In this second part of the Photographing Canary Islands series, we will have a detailed look at the northernmost island – Lanzarote. It is often dubbed as the black island, due to its lava landscape. Volcanoes, craters, lava fields are naturally the most photogenic motifs. However, you might be surprised that you can find even some yellow sand beaches that are considered among the finest in the whole archipelago. So where exactly should the photographers go?
My Half Day Photo Tour
Let me point out at the very beginning that my stay in Lanzarote was extremely short. Since I travelled from Gran Canaria, it was a long trip with two ferries and the journey across the whole Fuerteventura Island. So in the end, I had as little as roughly 8 hours to explore this island, which was obviously to little. Even though my original plan was to drive around the whole Island, I realized quickly that such a trip would be extremely rushed and in the end I focused only on the southern part of Lanzarote. My decision was also influenced by the weather, which was mostly overcast during that day.
This is obviously no comprehensive travel guide to this Island. This may give you rather the first impression about the island and what a photographer with a car can see in less than a day.
Immediately after landing in the port town of Playa Blanco, I headed east towards the famous chain of yellow sand beaches. The most famous of them is know as Playa de Papagayo. It is set in an idyllic setting – it is a small inlet in a rocky coastline with sine light yellow send. I was there in the early afternoon, with possibly the worst light.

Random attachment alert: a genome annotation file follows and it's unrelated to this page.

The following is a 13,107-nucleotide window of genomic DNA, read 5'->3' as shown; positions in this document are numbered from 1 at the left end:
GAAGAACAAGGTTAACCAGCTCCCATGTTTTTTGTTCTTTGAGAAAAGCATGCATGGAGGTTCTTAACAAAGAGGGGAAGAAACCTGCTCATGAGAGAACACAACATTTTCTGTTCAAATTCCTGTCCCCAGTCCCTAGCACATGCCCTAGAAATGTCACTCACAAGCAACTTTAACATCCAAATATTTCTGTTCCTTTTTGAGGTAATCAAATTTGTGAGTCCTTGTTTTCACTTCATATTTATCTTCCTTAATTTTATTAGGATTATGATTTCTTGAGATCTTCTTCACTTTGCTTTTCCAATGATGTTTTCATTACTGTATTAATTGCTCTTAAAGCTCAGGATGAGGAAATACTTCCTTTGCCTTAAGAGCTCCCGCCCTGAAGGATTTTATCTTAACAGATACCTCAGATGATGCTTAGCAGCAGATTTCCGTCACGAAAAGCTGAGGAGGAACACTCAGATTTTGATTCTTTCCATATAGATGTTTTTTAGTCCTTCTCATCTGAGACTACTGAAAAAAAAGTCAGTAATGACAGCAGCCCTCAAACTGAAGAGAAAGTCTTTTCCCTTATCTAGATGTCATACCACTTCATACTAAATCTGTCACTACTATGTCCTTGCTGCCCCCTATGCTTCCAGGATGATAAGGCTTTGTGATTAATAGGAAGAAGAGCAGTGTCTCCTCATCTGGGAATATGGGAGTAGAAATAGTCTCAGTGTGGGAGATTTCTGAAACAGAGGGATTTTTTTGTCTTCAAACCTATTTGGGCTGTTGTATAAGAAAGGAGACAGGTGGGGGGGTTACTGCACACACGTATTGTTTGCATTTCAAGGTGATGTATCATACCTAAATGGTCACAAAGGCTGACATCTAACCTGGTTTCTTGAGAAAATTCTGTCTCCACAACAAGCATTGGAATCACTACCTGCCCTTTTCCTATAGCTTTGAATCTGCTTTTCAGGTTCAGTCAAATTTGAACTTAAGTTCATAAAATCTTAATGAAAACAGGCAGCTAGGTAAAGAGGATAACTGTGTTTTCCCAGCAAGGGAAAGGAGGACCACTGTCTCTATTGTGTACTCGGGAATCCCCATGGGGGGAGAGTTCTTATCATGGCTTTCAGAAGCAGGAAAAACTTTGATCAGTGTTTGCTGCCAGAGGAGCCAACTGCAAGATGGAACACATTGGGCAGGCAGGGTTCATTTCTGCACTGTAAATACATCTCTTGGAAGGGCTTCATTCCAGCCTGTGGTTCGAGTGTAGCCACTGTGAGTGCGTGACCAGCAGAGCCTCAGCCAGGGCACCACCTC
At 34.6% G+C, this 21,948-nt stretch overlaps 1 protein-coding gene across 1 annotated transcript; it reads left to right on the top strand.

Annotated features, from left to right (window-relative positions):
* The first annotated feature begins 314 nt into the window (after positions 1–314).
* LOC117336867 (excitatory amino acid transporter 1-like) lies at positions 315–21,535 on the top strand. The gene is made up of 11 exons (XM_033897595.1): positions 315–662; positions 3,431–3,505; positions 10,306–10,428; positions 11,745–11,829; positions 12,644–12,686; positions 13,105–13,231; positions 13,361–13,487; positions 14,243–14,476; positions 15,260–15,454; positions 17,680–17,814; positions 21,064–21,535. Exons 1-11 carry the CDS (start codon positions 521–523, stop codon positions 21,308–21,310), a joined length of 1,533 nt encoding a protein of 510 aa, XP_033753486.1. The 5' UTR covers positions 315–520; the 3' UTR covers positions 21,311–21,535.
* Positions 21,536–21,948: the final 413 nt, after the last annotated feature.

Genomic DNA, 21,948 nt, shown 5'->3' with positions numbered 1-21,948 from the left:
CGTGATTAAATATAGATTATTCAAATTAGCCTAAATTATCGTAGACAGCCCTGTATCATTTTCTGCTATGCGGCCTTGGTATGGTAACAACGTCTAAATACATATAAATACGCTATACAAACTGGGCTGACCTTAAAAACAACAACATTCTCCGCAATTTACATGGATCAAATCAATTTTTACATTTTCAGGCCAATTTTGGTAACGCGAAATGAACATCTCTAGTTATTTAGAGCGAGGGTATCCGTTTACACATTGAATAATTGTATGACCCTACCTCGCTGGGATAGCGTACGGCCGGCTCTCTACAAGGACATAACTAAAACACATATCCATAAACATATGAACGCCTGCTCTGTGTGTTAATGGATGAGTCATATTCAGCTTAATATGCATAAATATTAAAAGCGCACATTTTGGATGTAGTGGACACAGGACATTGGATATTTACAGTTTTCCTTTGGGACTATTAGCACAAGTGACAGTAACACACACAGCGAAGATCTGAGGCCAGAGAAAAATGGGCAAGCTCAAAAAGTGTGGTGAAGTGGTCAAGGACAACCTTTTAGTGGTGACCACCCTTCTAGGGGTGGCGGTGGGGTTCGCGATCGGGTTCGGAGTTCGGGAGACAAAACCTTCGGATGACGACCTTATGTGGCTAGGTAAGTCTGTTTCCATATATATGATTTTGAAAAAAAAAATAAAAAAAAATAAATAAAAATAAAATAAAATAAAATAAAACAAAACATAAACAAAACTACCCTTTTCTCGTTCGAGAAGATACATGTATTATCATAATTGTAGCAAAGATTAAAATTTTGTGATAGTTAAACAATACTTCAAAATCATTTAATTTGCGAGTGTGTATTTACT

Yet the photos look still pretty good due the dark tones of blue on turquoise colours of the sea water contrasting with the yellow sand. On the horizon, you can see the extinct volcanoes. From the top of the cliffs you can photograph also some details of the boats and snorkeling people.
Be aware that when accessing the beach by the gravel road, you will have to pay a daily fee of 3 EUR. The ticket is valid the whole calendar day, hence no problem to re-enter the location.
Salinas de Janubio
When going from the port city Playa Blanca in the direction of Timanfaya National Park, you will drive around a colourful salt lagoon called Salinas de Janubio. This salt production field has a shape of a semi-circle bay. On both sides of the bay, there is a parking lot. On the northern side, there are also some buildings around the viewpoint, including a restaurant.
But I recommend visiting the viewpoint on the other side (souther side). There is only a small parking place without any building. From here, you can photograph the whole laguna with volcanos of Timanfaya National Park in the background. When photographing from here, I recommend using longer focal lengths and focus on the colourful patches of saltpans.
From the parking place, there is an unofficial path going down some 50 altitude meters. I recommend going down and have a closer look (it takes 30 minutres going down and back). If you tread carefully, you can walk on the damns of the lagunas and take pictures of the pumps and salt piles in regular shapes. The shapes and colours give you plenty of possibilities for different compositions. If you really want some great pictures, wait for the sunset.
Mirador Los Hervideros
Just a few kilometres further north from Salinas, there is digression to the left leading to small parking place with a nice view over the dramatic lava sea cliffs. In the background, a few red-coloured volcanoes make this look like a scene from another planet. Again, this is an ideal location for sunset shot.
Laguna Verde, Playa del Golfo (Playa de los Clicos)
Further north from Salinas and Mirador Los Hervideros, you will reach a small village El Golfo. From here you can walk shortly on a visible and well marked trail towards one of the most fascinating beaches in Canary Islands with an incredible colour palette.